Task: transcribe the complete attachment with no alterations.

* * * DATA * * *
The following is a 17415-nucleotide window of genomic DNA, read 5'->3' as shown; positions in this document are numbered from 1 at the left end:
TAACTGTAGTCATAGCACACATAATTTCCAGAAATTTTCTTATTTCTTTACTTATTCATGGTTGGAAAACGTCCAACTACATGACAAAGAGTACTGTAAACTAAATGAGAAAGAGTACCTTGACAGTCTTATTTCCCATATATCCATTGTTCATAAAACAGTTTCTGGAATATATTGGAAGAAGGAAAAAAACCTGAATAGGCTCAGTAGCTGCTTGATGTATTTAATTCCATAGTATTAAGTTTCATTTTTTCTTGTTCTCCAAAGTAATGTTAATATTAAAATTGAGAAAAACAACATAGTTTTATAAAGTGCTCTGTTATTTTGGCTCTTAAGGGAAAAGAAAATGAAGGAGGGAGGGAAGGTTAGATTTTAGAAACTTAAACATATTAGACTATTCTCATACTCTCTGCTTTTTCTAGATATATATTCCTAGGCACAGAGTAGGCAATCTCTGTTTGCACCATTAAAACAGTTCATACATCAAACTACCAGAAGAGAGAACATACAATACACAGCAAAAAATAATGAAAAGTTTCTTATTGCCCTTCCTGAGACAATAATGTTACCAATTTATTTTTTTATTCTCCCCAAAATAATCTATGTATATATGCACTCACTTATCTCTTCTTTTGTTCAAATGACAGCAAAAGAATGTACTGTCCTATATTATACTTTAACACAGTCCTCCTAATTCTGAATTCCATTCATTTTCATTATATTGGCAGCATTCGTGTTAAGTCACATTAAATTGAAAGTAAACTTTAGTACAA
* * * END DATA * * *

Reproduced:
The following is a 17415-nucleotide window of genomic DNA, read 5'->3' as shown; positions in this document are numbered from 1 at the left end:
TAACTGTAGTCATAGCACACATAATTTCCAGAAATTTTCTTATTTCTTTACTTATTCATGGTTGGAAAACGTCCAACTACATGACAAAGAGTACTGTAAACTAAATGAGAAAGAGTACCTTGACAGTCTTATTTCCCATATATCCATTGTTCATAAAACAGTTTCTGGAATATATTGGAAGAAGGAAAAAAACCTGAATAGGCTCAGTAGCTGCTTGATGTATTTAATTCCATAGTATTAAGTTTCATTTTTTCTTGTTCTCCAAAGTAATGTTAATATTAAAATTGAGAAAAACAACATAGTTTTATAAAGTGCTCTGTTATTTTGGCTCTTAAGGGAAAAGAAAATGAAGGAGGGAGGGAAGGTTAGATTTTAGAAACTTAAACATATTAGACTATTCTCATACTCTCTGCTTTTTCTAGATATATATTCCTAGGCACAGAGTAGGCAATCTCTGTTTGCACCATTAAAACAGTTCATACATCAAACTACCAGAAGAGAGAACATACAATACACAGCAAAAAATAATGAAAAGTTTCTTATTGCCCTTCCTGAGACAATAATGTTACCAATTTATTTTTTTATTCTCCCCAAAATAATCTATGTATATATGCACTCACTTATCTCTTCTTTTGTTCAAATGACAGCAAAAGAATGTACTGTCCTATATTATACTTTAACACAGTCCTCCTAATTCTGAATTCCATTCATTTTCATTATATTGGCAGCATTCGTGTTAAGTCACATTAAATTGAAAGTAAACTTTAGTACAA